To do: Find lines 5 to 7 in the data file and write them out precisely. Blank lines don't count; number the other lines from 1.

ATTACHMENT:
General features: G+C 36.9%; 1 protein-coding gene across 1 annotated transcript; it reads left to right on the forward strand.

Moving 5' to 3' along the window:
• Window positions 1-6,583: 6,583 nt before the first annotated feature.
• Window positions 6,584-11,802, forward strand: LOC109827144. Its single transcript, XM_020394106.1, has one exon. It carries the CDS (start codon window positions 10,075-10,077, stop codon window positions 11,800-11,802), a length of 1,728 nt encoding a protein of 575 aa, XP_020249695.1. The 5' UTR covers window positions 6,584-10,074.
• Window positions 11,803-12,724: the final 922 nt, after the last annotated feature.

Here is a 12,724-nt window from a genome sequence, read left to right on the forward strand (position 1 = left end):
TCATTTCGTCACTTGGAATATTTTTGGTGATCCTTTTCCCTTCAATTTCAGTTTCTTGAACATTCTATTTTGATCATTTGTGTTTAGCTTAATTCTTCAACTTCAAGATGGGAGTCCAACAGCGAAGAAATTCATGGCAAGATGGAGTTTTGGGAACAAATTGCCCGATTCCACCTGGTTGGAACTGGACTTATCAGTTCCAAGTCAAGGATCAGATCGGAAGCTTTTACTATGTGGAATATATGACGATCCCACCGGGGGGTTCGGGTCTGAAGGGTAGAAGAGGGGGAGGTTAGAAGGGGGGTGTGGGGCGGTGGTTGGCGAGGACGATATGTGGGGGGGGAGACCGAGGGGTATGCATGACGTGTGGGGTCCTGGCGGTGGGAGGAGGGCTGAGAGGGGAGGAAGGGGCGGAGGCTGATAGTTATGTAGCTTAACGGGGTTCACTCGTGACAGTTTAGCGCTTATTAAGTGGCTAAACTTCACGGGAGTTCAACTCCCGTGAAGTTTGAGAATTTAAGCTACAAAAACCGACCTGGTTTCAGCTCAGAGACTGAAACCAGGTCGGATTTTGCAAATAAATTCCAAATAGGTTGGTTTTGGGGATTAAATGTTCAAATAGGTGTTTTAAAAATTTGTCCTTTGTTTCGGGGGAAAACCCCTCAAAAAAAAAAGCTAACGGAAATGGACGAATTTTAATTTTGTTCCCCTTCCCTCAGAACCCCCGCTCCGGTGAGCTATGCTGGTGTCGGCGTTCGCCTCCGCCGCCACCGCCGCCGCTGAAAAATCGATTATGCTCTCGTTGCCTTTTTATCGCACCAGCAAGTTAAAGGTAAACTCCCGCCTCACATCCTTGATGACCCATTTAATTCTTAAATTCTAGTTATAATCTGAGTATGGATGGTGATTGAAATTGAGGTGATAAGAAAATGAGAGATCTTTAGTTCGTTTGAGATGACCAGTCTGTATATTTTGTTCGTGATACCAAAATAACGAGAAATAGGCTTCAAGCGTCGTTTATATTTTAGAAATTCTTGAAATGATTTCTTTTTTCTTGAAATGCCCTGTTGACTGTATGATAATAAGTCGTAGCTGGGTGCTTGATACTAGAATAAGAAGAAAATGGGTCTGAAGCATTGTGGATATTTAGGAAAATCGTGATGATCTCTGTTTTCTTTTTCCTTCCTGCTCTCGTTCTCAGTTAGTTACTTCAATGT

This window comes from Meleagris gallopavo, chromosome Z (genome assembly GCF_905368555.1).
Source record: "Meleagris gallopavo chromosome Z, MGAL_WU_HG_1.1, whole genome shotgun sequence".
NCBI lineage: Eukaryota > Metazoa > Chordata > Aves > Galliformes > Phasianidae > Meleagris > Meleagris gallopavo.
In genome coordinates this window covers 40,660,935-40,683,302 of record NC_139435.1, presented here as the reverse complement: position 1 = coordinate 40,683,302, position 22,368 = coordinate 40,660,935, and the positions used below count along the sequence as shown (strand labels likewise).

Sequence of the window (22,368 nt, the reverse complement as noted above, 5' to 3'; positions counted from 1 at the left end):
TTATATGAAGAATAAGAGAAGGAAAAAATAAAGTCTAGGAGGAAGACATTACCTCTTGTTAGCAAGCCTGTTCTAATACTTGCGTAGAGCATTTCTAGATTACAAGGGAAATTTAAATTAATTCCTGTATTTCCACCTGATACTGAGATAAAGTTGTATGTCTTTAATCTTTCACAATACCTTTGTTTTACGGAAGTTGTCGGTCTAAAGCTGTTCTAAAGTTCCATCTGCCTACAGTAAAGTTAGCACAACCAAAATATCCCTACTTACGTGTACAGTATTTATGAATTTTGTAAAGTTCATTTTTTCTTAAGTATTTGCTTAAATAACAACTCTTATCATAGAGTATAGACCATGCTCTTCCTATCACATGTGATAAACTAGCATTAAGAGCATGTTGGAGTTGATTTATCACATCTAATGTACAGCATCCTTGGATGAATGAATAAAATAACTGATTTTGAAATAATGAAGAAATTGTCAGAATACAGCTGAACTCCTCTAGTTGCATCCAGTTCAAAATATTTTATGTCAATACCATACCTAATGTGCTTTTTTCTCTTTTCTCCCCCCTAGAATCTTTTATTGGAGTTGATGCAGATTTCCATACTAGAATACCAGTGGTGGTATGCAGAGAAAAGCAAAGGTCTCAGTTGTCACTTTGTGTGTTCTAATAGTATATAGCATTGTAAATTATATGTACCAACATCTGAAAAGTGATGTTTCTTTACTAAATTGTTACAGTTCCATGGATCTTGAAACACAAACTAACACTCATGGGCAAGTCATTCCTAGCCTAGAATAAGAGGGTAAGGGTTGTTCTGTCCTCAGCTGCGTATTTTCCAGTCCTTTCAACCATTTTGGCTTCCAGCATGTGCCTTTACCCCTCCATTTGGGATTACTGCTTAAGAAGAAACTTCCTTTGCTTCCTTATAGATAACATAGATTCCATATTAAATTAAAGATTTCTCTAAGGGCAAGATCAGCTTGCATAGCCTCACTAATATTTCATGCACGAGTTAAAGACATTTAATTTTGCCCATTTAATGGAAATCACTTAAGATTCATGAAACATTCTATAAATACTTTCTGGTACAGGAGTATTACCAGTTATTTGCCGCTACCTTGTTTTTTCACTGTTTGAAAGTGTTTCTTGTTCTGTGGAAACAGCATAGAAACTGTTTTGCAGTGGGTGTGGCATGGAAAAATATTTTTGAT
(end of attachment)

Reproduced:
• Window positions 11,803-12,724: the final 922 nt, after the last annotated feature.

Here is a 12,724-nt window from a genome sequence, read left to right on the forward strand (position 1 = left end):
TCATTTCGTCACTTGGAATATTTTTGGTGATCCTTTTCCCTTCAATTTCAGTTTCTTGAACATTCTATTTTGATCATTTGTGTTTAGCTTAATTCTTCAACTTCAAGATGGGAGTCCAACAGCGAAGAAATTCATGGCAAGATGGAGTTTTGGGAACAAATTGCCCGATTCCACCTGGTTGGAACTGGACTTATCAGTTCCAAGTCAAGGATCAGATCGGAAGCTTTTACTATGTGGAATATATGACGATCCCACCGGGGGGTTCGGGTCTGAAGGGTAGAAGAGGGGGAGGTTAGAAGGGGGGTGTGGGGCGGTGGTTGGCGAGGACGATATGTGGGGGGGGAGACCGAGGGGTATGCATGACGTGTGGGGTCCTGGCGGTGGGAGGAGGGCTGAGAGGGGAGGAAGGGGCGGAGGCTGATAGTTATGTAGCTTAACGGGGTTCACTCGTGACAGTTTAGCGCTTATTAAGTGGCTAAACTTCACGGGAGTTCAACTCCCGTGAAGTTTGAGAATTTAAGCTACAAAAACCGACCTGGTTTCAGCTCAGAGACTGAAACCAGGTCGGATTTTGCAAATAAATTCCAAATAGGTTGGTTTTGGGGATTAAATGTTCAAATAGGTGTTTTAAAAATTTGTCCTTTGTTTCGGGGGAAAACCCCTCAAAAAAAAAAGCTAACGGAAATGGACGAATTTTAATTTTGTTCCCCTTCCCTCAGAACCCCCGCTCCGGTGAGCTATGCTGGTGTCGGCGTTCGCCTCCGCCGCCACCGCCGCCGCTGAAAAATCGATTATGCTCTCGTTGCCTTTTTATCGCACCAGCAAGTTAAAGGTAAACTCCCGCCTCACATCCTTGATGACCCATTTAATTCTTAAATTCTAGTTATAATCTGAGTATGGATGGTGATTGAAATTGAGGTGATAAGAAAATGAGAGATCTTTAGTTCGTTTGAGATGACCAGTCTGTATATTTTGTTCGTGATACCAAAATAACGAGAAATAGGCTTCAAGCGTCGTTTATATTTTAGAAATTCTTGAAATGATTTCTTTTTTCTTGAAATGCCCTGTTGACTGTATGATAATAAGTCGTAGCTGGGTGCTTGATACTAGAATAAGAAGAAAATGGGTCTGAAGCATTGTGGATATTTAGGAAAATCGTGATGATCTCTGTTTTCTTTTTCCTTCCTGCTCTCGTTCTCAGTTAGTTACTTCAATGT